The Irish then went without another national championship until 1988. Though the Irish ended the 1988 season with a victory against West Virginia in the Fiesta Bowl, the 1988 season is better recognized by its regular season win over top-ranked Miami. The game, known as the Catholics vs. Convicts matchup, became an immediate classic. It has since become the subject of one of ESPN’s proclaimed 30 for 30 documentaries.
By 1988, the legendary Lou Holtz was at the helm. Holtz, who is 24th on ESPN’s all-time coaches list, is responsible for the “Play Like a Champion Today” sign. According to the school, Holtz was flipping through an old football picture book when he saw a similar sign and commissioned one for the team. Holtz placed the sign in the staircase leading to the field where it has remained since. Players began touching the sign on the way out to the field, and another Notre Dame legend was born.
The Irish have not won another national title since 1988, though they have been close. Under Notre Dame’s current head coach Brian Kelly, the Irish lost the BCS National Championship game in 2012 and a College Football Playoff game in 2018.
In all, Notre Dame’s 11 (or 13) national titles are second only to Alabama during the modern “poll era.” Given its success, it is no surprise that the program in the top 10 for all-time wins. Notre Dame also has seven Heisman Trophy winners, which is tied for the most of any school. Simply put, Notre Dame’s football program is legendary.
Iowa State’s football program, on the other hand, has a much less storied—if not tortured—past. It goes without saying that the Cyclones will be outmatched on December 28 in terms of history, lore, and celebrity.
But over the last few seasons, the ship, captained by Matt Campbell, has started to right its course in Ames.
Iowa State has a chance to reach the eight-win mark for the third-straight season, which has only occurred one other time in program history. Coach Campbell is likewise only the second coach in program history to lead the Cyclones to three straight bowl games.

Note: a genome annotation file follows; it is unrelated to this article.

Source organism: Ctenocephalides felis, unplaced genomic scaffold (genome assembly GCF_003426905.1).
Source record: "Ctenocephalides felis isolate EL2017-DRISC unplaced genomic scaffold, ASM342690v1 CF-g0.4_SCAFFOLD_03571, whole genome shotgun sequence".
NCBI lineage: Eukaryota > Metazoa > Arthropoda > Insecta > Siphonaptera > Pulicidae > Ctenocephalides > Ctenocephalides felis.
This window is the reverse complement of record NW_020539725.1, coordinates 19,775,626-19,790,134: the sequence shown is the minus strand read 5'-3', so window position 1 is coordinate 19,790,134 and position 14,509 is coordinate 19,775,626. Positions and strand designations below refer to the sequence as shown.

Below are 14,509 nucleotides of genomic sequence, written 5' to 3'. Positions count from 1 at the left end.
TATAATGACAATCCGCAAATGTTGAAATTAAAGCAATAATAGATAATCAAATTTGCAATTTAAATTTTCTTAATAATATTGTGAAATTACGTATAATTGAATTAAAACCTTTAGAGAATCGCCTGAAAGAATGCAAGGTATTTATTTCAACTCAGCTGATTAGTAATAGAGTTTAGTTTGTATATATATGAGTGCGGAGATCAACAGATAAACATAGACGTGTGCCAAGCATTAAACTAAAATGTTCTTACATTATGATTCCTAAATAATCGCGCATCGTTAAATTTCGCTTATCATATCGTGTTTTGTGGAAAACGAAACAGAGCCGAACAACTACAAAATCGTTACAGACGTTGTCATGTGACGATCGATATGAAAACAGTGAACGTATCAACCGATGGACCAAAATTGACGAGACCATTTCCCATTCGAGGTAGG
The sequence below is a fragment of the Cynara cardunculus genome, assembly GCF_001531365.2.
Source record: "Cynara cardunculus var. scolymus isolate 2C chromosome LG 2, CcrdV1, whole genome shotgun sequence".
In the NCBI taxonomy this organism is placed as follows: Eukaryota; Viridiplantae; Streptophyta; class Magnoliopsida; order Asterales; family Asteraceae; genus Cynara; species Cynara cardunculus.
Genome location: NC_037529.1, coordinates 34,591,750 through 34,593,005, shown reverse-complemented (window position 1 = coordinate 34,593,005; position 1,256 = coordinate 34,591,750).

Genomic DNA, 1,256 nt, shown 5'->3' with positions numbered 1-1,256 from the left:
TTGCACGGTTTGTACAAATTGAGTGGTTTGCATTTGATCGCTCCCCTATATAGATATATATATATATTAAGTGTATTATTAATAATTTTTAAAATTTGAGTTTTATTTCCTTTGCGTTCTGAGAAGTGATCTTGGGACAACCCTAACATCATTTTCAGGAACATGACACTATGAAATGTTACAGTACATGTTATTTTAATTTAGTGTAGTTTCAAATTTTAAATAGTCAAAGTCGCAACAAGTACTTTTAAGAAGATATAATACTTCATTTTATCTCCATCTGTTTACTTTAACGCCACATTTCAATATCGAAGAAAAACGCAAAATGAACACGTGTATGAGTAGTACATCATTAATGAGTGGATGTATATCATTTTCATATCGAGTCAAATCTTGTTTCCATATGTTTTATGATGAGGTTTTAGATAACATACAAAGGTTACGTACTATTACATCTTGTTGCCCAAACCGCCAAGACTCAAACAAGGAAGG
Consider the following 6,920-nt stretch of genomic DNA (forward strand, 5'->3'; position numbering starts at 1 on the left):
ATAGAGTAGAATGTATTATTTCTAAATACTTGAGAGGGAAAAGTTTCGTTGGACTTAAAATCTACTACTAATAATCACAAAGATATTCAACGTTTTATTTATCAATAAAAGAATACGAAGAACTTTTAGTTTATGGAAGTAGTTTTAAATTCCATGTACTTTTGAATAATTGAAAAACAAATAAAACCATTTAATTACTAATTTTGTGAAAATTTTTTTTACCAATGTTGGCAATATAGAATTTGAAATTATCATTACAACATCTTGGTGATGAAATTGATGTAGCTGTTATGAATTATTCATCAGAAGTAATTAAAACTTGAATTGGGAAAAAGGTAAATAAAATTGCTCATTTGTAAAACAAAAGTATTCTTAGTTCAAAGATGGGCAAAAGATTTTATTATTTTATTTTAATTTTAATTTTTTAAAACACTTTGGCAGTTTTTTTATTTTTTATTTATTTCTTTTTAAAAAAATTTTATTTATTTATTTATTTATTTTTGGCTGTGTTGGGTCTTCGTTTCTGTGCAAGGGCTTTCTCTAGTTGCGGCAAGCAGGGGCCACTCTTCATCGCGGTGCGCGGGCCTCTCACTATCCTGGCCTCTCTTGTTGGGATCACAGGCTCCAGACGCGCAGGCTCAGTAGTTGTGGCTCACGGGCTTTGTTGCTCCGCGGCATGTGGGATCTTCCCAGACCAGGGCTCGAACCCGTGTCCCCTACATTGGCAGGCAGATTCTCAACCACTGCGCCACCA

Maybe Campbell is Iowa State’s Rockne (or Leahy or Parseghian or Devine or Holtz). Perhaps this will be the year that Iowa State takes down a college football giant and sets the foundation for a legendary run of its own.
As Iowa State fans have grown fond of saying, a storm is brewing in Ames, Iowa—a cyclone, if you will. And when Grantland Rice wrote his historic lede in the New York Herlard Tribune on October 18, 1924 after the Irish beat Army, he had something to say about cyclones:
A cyclone can’t be snared. It may be surrounded, but somewhere it breaks through to keep on going. When the cyclone starts from South Bend, where the candle lights still gleam through the Indiana sycamores, those in the way must take to storm cellars at top speed. Yesterday the cyclone struck again as Notre Dame beat the Army, 13 to 7, with a set of backfield stars that ripped and crashed through a strong Army defense with more speed and power than the warring cadets could meet.
Now, 95 years later, the Cyclone starts from Ames, where Iowa Nice still gleams through the winding streets around Jack Trice Stadium. This time, the Irish are in the way, and–as the Cyclone Weather Alert goes–its fans are warned to seek immediate cover. Let’s hope Iowa State will be able to strike with more speed and Cyclone Power than the Irish can handle.